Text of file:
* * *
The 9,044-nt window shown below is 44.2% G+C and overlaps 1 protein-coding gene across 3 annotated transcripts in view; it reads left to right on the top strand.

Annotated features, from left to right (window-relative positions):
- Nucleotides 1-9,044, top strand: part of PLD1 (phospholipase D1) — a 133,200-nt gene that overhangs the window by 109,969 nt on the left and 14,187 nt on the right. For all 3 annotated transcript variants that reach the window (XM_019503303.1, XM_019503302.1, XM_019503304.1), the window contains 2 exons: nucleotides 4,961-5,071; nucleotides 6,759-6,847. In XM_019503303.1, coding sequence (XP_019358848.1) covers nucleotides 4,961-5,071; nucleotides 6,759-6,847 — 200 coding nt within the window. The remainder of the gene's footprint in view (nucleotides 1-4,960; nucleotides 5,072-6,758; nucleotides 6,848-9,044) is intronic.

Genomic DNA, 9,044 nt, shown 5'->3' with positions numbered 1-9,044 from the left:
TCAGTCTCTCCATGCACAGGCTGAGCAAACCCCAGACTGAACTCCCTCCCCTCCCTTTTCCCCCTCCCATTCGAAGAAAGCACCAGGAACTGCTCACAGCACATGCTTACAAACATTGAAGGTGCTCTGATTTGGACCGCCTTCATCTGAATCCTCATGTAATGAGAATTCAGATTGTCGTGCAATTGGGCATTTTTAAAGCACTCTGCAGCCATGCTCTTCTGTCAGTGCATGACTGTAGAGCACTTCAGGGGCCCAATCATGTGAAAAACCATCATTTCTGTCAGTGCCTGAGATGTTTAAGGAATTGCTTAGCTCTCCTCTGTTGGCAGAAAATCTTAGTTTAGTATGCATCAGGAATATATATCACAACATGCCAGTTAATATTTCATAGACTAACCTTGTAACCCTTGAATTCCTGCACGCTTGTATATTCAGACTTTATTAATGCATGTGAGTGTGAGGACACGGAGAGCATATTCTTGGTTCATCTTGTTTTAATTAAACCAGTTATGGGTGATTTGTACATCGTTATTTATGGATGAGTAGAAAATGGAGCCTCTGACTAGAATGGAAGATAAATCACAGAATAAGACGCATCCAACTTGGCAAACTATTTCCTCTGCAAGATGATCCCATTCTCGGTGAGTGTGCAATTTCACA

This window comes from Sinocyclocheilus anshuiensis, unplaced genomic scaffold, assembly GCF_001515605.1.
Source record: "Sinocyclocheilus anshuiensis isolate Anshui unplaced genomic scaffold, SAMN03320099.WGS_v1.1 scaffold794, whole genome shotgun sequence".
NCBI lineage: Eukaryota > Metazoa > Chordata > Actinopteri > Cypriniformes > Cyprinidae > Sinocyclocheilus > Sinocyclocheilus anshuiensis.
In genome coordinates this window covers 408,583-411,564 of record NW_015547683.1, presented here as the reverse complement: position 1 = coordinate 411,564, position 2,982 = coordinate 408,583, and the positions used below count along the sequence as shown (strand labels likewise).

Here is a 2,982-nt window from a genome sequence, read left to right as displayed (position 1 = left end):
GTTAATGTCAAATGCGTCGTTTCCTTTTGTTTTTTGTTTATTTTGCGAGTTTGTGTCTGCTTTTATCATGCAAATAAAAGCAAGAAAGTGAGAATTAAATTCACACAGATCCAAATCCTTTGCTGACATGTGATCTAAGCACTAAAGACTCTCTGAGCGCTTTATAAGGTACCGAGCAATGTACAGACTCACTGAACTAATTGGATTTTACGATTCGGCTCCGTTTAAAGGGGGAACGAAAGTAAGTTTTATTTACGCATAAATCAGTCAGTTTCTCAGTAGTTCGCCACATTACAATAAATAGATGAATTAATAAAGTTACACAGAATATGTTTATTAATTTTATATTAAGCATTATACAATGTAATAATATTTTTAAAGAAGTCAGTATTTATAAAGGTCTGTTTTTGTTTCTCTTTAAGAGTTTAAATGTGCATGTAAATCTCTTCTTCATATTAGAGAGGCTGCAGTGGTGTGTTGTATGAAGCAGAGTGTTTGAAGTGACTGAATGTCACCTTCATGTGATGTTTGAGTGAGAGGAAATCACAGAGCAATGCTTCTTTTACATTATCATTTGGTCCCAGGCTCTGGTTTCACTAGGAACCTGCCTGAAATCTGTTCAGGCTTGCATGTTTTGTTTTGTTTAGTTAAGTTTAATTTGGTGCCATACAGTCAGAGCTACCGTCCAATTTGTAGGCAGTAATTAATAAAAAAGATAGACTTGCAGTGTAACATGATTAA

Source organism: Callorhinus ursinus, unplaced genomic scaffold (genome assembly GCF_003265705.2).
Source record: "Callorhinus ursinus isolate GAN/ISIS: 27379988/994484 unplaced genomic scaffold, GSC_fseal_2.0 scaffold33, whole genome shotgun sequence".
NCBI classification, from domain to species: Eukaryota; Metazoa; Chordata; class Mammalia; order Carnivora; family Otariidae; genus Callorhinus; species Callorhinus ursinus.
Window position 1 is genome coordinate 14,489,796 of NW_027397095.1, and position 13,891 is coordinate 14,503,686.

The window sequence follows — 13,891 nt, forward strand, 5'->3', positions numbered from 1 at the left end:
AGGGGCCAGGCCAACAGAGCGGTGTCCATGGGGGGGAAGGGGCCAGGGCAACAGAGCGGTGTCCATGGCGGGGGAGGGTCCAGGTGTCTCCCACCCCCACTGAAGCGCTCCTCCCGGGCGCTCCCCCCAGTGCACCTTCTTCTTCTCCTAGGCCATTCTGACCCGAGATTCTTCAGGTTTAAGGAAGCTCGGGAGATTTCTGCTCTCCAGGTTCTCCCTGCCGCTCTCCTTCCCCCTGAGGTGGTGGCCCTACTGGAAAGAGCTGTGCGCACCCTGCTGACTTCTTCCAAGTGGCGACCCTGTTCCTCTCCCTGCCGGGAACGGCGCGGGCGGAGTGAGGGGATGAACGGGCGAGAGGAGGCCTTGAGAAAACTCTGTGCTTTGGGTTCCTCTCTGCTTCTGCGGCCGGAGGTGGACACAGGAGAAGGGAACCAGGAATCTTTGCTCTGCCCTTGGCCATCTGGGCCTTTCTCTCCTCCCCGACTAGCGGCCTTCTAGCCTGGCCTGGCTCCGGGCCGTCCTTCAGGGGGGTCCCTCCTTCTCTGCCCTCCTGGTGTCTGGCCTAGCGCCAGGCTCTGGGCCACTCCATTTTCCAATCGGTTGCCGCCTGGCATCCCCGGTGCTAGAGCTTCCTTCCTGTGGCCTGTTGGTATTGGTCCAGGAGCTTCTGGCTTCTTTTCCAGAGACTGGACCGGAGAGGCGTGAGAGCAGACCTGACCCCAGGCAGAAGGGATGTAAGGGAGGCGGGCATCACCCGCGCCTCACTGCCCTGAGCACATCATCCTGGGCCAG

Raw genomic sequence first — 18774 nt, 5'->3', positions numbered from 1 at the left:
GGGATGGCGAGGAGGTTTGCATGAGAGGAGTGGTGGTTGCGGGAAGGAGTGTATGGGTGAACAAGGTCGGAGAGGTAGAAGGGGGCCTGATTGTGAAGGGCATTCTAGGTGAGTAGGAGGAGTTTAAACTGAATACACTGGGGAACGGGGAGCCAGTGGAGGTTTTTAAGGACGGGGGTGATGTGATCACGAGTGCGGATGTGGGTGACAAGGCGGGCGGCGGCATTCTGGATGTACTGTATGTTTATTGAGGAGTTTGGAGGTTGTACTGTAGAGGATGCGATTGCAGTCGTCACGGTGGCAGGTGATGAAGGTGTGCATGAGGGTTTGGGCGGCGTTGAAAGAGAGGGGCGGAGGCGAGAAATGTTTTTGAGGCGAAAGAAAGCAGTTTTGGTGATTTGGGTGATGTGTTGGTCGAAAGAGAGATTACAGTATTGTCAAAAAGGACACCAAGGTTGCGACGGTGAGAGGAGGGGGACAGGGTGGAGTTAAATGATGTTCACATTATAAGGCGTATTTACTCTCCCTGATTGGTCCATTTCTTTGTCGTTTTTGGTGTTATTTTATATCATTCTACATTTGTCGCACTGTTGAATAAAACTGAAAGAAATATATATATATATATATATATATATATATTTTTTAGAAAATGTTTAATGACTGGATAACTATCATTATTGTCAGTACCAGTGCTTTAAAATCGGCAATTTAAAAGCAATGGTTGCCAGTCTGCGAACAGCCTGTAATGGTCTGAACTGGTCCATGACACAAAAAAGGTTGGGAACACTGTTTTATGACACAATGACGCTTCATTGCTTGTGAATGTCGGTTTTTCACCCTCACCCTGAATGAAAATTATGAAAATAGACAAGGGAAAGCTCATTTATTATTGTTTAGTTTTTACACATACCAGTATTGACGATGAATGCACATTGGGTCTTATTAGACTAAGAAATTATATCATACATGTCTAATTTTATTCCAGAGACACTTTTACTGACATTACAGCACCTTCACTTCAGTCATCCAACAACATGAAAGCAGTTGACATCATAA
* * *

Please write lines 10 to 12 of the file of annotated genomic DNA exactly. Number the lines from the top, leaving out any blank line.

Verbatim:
Here is a 2,982-nt window from a genome sequence, read left to right as displayed (position 1 = left end):
GTTAATGTCAAATGCGTCGTTTCCTTTTGTTTTTTGTTTATTTTGCGAGTTTGTGTCTGCTTTTATCATGCAAATAAAAGCAAGAAAGTGAGAATTAAATTCACACAGATCCAAATCCTTTGCTGACATGTGATCTAAGCACTAAAGACTCTCTGAGCGCTTTATAAGGTACCGAGCAATGTACAGACTCACTGAACTAATTGGATTTTACGATTCGGCTCCGTTTAAAGGGGGAACGAAAGTAAGTTTTATTTACGCATAAATCAGTCAGTTTCTCAGTAGTTCGCCACATTACAATAAATAGATGAATTAATAAAGTTACACAGAATATGTTTATTAATTTTATATTAAGCATTATACAATGTAATAATATTTTTAAAGAAGTCAGTATTTATAAAGGTCTGTTTTTGTTTCTCTTTAAGAGTTTAAATGTGCATGTAAATCTCTTCTTCATATTAGAGAGGCTGCAGTGGTGTGTTGTATGAAGCAGAGTGTTTGAAGTGACTGAATGTCACCTTCATGTGATGTTTGAGTGAGAGGAAATCACAGAGCAATGCTTCTTTTACATTATCATTTGGTCCCAGGCTCTGGTTTCACTAGGAACCTGCCTGAAATCTGTTCAGGCTTGCATGTTTTGTTTTGTTTAGTTAAGTTTAATTTGGTGCCATACAGTCAGAGCTACCGTCCAATTTGTAGGCAGTAATTAATAAAAAAGATAGACTTGCAGTGTAACATGATTAA

Source organism: Callorhinus ursinus, unplaced genomic scaffold (genome assembly GCF_003265705.2).